February 25, 2015
The FATF and the War on the Poor: 0.2% effective against Money Launderers, 300% more effective against the poor than aid?
(Ed: copying direct from pymnts.com, with my emphasis:)
Global efforts to prevent money laundering are both ineffective and incredibly expensive to maintain - and poor countries are the ones hit hardest by that cost, according to a commentary for Bloomberg.
At best, the global anti-money-laundering (AML) system "snares just a fraction of 1 percent of criminal income flows," wrote Charles Kenny, a senior fellow at the Center for Global Development. Citing numbers from a 2006 study, Kenny said global money-laundering transactions are at least 2 percent of global GDP, or roughly $1.5 trillion. Actual money laundering convictions worldwide involve at most hundreds of millions of dollars, and in the U.S., the amounts seized in AML efforts is less than 0.2 percent of all laundered money.
"A system that misses all but a fraction of a percent of criminal financial flows is almost guaranteed to miss terrorism finance in particular, which involves very small sums," Kenny wrote, noting that no known AML prosecutions have involved terror financing.
But AML efforts still cost money: an estimated $7 billion annually in the U.S. alone for implementing AML regulations from the international Financial Action Task Force (FATF). The cost is disproportionately more in smaller countries such as Mauritius, which has 1.3 million people and 25 government officials working on AML implementation - more AML bureaucrats than the country has opticians - and that's not counting bank staff who carry out customer investigations.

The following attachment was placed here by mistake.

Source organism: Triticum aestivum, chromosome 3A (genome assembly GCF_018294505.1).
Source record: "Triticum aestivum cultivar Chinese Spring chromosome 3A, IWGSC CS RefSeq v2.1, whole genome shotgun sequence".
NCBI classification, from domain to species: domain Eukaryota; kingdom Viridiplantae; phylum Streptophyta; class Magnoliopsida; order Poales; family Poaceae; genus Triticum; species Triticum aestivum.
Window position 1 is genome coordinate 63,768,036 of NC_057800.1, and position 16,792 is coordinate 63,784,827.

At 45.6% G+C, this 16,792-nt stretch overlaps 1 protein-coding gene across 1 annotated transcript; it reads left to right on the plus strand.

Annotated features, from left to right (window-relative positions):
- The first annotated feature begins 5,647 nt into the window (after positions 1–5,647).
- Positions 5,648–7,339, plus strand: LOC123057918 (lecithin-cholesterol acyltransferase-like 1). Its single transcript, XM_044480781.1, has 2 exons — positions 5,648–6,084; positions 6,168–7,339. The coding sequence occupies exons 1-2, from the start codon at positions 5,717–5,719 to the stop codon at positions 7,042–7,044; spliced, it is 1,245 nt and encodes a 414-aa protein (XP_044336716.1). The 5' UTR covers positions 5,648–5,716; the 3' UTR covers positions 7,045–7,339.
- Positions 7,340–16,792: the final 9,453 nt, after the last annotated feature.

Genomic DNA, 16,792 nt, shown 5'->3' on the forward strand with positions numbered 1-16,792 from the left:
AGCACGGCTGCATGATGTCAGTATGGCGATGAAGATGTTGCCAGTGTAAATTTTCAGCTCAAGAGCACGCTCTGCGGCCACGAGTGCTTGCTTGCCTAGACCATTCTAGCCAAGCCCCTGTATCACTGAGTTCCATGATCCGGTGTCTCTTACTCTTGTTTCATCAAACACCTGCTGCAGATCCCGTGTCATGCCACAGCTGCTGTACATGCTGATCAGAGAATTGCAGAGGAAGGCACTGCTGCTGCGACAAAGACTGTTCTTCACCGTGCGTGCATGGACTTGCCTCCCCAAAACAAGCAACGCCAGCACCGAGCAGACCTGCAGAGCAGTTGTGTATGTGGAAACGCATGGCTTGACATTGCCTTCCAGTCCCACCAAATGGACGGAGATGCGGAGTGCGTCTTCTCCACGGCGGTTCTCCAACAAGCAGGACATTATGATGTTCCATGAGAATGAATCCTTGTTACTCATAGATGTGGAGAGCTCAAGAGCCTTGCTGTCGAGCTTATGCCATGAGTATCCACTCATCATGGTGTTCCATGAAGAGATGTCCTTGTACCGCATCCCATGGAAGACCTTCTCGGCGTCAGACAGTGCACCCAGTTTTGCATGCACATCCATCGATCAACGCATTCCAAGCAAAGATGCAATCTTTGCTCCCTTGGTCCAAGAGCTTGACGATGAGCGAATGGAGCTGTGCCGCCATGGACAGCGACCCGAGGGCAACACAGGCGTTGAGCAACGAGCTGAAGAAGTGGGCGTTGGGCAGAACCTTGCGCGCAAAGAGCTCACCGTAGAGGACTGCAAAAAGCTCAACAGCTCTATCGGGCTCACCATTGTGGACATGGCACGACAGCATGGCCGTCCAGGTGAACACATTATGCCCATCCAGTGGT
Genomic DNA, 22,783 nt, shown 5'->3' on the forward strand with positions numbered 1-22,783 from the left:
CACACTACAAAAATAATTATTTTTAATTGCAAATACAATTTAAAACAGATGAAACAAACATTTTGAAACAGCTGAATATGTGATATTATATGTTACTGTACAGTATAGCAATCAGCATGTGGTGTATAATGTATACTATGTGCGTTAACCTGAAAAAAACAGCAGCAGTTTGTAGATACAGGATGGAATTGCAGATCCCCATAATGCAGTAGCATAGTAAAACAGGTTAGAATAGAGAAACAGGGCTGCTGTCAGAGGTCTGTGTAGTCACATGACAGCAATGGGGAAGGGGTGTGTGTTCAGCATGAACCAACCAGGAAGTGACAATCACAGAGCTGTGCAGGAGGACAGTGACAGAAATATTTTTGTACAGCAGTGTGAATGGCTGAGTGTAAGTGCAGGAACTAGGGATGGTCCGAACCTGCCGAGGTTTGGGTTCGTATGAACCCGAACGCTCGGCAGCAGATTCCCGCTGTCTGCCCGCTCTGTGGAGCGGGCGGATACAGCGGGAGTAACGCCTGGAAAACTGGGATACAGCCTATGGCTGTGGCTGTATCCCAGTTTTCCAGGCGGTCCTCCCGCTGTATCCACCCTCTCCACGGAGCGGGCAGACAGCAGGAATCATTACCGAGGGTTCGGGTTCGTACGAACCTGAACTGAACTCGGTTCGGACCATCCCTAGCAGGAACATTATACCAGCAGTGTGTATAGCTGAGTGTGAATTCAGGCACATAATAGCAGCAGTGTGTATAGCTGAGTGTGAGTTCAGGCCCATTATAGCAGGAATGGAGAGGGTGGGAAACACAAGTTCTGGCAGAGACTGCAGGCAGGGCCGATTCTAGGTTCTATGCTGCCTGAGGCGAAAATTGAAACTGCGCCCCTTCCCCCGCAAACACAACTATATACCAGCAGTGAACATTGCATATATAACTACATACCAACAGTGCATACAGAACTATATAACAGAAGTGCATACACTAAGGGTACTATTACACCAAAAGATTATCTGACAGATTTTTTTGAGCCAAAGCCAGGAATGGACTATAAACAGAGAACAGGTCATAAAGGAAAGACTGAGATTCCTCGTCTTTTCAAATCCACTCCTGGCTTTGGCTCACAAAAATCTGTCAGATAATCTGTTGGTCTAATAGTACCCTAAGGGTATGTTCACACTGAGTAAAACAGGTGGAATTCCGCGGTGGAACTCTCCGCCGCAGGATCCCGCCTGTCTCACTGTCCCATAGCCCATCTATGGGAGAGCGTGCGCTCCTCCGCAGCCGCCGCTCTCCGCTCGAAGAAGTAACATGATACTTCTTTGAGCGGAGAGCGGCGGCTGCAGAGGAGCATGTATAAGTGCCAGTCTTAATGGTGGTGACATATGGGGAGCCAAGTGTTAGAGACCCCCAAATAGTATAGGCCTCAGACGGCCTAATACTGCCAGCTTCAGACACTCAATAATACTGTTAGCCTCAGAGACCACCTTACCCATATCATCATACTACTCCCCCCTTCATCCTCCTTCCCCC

FATF rules are also why Somalian expatriates can no longer send money home. Last week, the last U.S. bank that allowed remittances to Somalia, Merchants Bank of California, cut off the $160 million to $180 million in money transfers, citing potential liability if a transfer was linked to terrorism.
However, there's no evidence that was the case, Kenny wrote: "Most [remittances] were being used to support schooling, housing, food, and other living costs for Somalis. The country is one of the poorest in the world and remittances are equal to about one-third of the country's GDP."
Remittances worldwide totaled $582 billion in 2014, with $435 billion - 75 percent of the total - going to developing countries. That amount is three times larger than official developmental assistance, according to the World Bank.
February 16, 2015
Google's bebapay to close down, Safaricom shows them how to do it
In news today, BebaPay, the google transit payment system in Nairobi, is shutting down. As predicted in this blog, the payment system was a disaster from the start, primarily because it did not understand the governance (aka corruption) flow of funds in the industry. This resulted in the erstwhile operators of the system conspiring to make sure it would not work.
How do I know this? I was in Nairobi when it first started up, and we were analysing a lot of market sectors for payments technology at the time. It was obvious to anyone who had actually taken a ride on a Matatu (the little buses that move millions of Kenyans to work) that automating their fares was a really tough sell. And, once we figured out how the flow of funds for the Matatu business worked, from inside sources, we knew a digital payments scheme was dead on arrival.